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Disney knows how to tug at our heartstrings with lovable onscreen robots like Wall-E and BB-8. According to a recently filed patent application though, the Star Wars-owning conglomerate may be moving from the big screen to the real world with such characters.
The patent, titled “Soft Body Robot for Physical Interaction with Humans,” describes a plush robot that would reduce “collision impacts” during human interaction. Encasing the bot in a soft skin or a soft body would ensure the safety of humans playing with the toy. It would also protect the robot’s internal hardware from damage. (Realistically speaking, “kids” and “careful” aren’t too words that typically go together.) One way Disney could accomplish this is through air-filled spaces that also house pressure sensors. This would allow for “full body sensing,” and a human could communicate with the robot through touch.
One of the patent images diagrams what the exterior of the robot could look like. For those familiar with Disney canon, it looks vaguely like Baymax, the inflatable robot from the movie Big Hero 6.
This wouldn’t be the first time Disney has transformed one of its robotic characters from onscreen personality to real-world toy. With the launch of Star Wars: The Force Awakens, the company partnered with Sphero to create an adorable pint-sized version of the orange and white, ball-like BB-8. You can control Sphero’s BB-8 robot with a smartphone app, and like its onscreen counterpart, its spherical torso offers excellent mobility.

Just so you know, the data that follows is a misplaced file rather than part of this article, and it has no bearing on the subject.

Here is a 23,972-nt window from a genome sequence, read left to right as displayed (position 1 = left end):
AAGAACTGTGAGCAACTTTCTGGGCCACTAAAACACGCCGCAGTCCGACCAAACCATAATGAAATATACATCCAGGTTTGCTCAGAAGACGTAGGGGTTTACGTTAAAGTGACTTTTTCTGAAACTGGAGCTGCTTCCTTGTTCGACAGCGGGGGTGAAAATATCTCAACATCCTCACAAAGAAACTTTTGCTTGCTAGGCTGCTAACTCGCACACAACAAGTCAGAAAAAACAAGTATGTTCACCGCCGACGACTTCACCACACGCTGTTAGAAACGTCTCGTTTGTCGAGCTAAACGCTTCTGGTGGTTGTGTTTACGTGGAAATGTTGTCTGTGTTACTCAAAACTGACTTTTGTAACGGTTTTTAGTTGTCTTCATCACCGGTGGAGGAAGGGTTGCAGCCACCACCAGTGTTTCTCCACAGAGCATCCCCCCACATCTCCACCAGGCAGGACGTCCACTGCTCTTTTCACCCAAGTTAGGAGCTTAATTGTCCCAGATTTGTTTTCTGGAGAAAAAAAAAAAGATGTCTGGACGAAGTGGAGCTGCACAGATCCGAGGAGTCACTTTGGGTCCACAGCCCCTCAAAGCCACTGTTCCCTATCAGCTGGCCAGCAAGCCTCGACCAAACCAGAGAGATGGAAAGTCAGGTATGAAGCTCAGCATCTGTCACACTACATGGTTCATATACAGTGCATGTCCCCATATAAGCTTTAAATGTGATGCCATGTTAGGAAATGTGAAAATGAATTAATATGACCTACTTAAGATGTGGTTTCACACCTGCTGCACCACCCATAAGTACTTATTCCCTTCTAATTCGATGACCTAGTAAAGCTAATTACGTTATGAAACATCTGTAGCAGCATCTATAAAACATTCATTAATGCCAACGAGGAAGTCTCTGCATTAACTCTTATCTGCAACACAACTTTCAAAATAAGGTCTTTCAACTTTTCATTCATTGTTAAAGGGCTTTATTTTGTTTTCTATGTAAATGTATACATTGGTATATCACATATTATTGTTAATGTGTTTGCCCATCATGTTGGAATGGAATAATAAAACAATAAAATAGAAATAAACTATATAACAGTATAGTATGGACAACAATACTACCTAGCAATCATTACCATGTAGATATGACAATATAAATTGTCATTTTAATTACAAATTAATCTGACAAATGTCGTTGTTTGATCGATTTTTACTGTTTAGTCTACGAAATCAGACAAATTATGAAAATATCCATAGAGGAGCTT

Even so, it’s entirely likely that Disney may never act on the technology described in this patent application. Big Hero 6 is nearly three years old now. The patent could merely be an IP move. If granted, robotic toy makers may have to pay Disney royalties if they want to use these techniques. It’s also possible, however, that Disney could use it in a future toy robot to go along with a future movie. Star Wars Episode VIII, anyone?
H/T CNN Money
Christina Bonnington is a tech reporter who specializes in consumer gadgets, apps, and the trends shaping the technology industry. Her work has also appeared in Gizmodo, Wired, Refinery29, Slate, Bicycling, and Outside Magazine. She is based in the San Francisco Bay Area and has a background in electrical engineering.